Tuesday, April 5, 2011
It’s winter and it has probably snowed by now. We aren’t really thinking of our lawn, particularly if it is covered by snow. If your lawn is visible and you are perhaps putting away the Christmas lights or picking up the Sunday paper you may have noticed a number of different brown spots on your lawn. What are these lawns spots?
If your lawn has a general, brown-yellow haze to it, it could be from a lack of proper fertilizer applications. If you had applied some Jonathan Green Winter Survival Fall Fertilizer this fall your lawn would most likely hold some desirable green color. During the cold weather the lawn tends to go into a dormancy stage to survive the winter and it may turn off color a bit as it stores energy to make it through the winter cold. To have a great looking lawn throughout the winter, I would suggest a Winter Survival Fall Fertilizer application, even better two applications, one in early fall and one after Halloween.
You also may have brown spots if you have any warm season grasses in your lawn. For example zoyziagrass or bermudagrass are warm season grasses. Both of these grasses go totally dormant in cold weather so you are looking at a ‘straw’ colored lawn until the spring. I am sure that you have seen a lawn like this since it stands out so significantly. You cannot do much to get rid of this brown look unless you kill off this grass and reseed with cool season grasses such as perennial ryegrass, kentucky bluegrass, tall and/or fine fescues.
Some brown spots are also a result of salt or ice melt applications, which make their way onto your lawn. Some ice melt ingredients are also fertilizer ingredients but if you make repeated applications or apply too much on one spot of the lawn, the lawn will turn brown and will probably be dead and not green back up in the spring. You would need to reseed for example with Jonathan Green’s Black Beauty Mixture. You can use an application of gypsum to these salt damaged areas to help reduce the salt content in the soil so when you reseed the new seed has a better chance of survival.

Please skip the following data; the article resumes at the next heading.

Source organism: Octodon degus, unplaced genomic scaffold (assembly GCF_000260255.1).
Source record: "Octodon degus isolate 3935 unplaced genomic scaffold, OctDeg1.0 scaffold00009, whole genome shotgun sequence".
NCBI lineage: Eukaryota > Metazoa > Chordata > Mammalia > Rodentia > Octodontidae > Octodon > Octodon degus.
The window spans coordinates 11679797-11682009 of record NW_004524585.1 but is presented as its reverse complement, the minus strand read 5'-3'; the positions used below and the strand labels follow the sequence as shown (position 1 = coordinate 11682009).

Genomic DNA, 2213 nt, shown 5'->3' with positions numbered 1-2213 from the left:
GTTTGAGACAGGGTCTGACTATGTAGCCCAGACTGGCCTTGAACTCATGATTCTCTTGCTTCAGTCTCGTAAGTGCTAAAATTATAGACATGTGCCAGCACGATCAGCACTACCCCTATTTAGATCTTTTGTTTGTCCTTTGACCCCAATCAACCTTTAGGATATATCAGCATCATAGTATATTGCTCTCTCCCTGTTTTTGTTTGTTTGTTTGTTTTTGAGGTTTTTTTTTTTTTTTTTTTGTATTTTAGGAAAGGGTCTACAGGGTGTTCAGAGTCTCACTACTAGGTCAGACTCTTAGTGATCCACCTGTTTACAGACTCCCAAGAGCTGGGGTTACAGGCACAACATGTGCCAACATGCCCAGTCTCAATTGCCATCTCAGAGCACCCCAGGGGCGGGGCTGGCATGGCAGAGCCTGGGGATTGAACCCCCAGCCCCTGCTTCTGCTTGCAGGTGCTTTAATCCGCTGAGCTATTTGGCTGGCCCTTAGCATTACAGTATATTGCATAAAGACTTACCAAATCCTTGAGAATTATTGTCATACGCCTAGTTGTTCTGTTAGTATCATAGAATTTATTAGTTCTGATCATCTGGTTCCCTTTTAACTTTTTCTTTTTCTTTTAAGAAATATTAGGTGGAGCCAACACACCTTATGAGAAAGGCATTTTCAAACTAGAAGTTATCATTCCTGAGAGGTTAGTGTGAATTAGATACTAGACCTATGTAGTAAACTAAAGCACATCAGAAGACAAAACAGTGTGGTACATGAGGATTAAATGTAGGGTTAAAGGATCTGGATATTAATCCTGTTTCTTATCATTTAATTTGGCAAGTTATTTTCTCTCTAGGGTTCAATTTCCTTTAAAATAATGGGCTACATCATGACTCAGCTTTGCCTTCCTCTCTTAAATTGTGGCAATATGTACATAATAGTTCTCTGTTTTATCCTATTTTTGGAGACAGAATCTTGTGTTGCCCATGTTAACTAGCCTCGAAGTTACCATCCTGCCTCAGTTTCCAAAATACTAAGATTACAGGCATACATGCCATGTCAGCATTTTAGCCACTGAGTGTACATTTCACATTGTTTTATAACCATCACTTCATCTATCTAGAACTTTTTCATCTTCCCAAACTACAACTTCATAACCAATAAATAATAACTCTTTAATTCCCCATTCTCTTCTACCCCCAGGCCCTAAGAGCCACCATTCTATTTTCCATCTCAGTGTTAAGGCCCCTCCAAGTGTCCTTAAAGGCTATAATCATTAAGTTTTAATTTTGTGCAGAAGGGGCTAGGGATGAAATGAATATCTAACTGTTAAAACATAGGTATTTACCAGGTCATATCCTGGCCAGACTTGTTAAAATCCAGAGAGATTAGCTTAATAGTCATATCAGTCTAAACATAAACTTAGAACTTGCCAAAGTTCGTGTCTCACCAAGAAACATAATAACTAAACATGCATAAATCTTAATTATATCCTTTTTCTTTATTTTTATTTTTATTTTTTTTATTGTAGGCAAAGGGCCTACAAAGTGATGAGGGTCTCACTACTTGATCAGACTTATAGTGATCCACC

If you see a large brown spot which is kind of matted down perhaps you did not clean up all of your leaves from the fall. If you missed a spot remove the leaves in order to get the area ready for reseeding in the spring with Jonathan Green Show Lawn Mixture.
Sometimes you will find patches of brown, which are actually dead crabgrass. Crabgrass is an annul and will die when the first frost arrives in the fall. Is very easy to find crabgrass at this time in your lawn since it sticks out like a sore thumb with the blades spreading out like a spider web. The best way to get rid of these unsightly brown spots is to follow the Jonathan Green Annual Lawn Care Program that will thicken up your desirable turf and also prevent crabgrass from grown and germinating. This would be addressed in the spring.
If you have had some snow cover and it has now melted you may find some strange burrowing along the top of the ground. This is a vole that burrows along in a strange winding river pattern looking for food. They can survive below the snow. To get rid of these guys you have to follow a lawn program that rids your property of the food source for voles or use an animal repellent. This can be difficult since animals go where they want to for food then they are desperate. Reseeding these areas in the spring is your best bet.
Snow can also bring on fungus, pink or gray snow mold. Obviously pink snow mold has pink tint to it and gray snow mold looks grayer in color. This is usually a bigger problem on high maintenance turf like golf course. If you get these I would ignore them and reseed with a Jonathan Green grass seed mixture in the spring if the turf does not come back in those areas.
Good luck and think spring!Back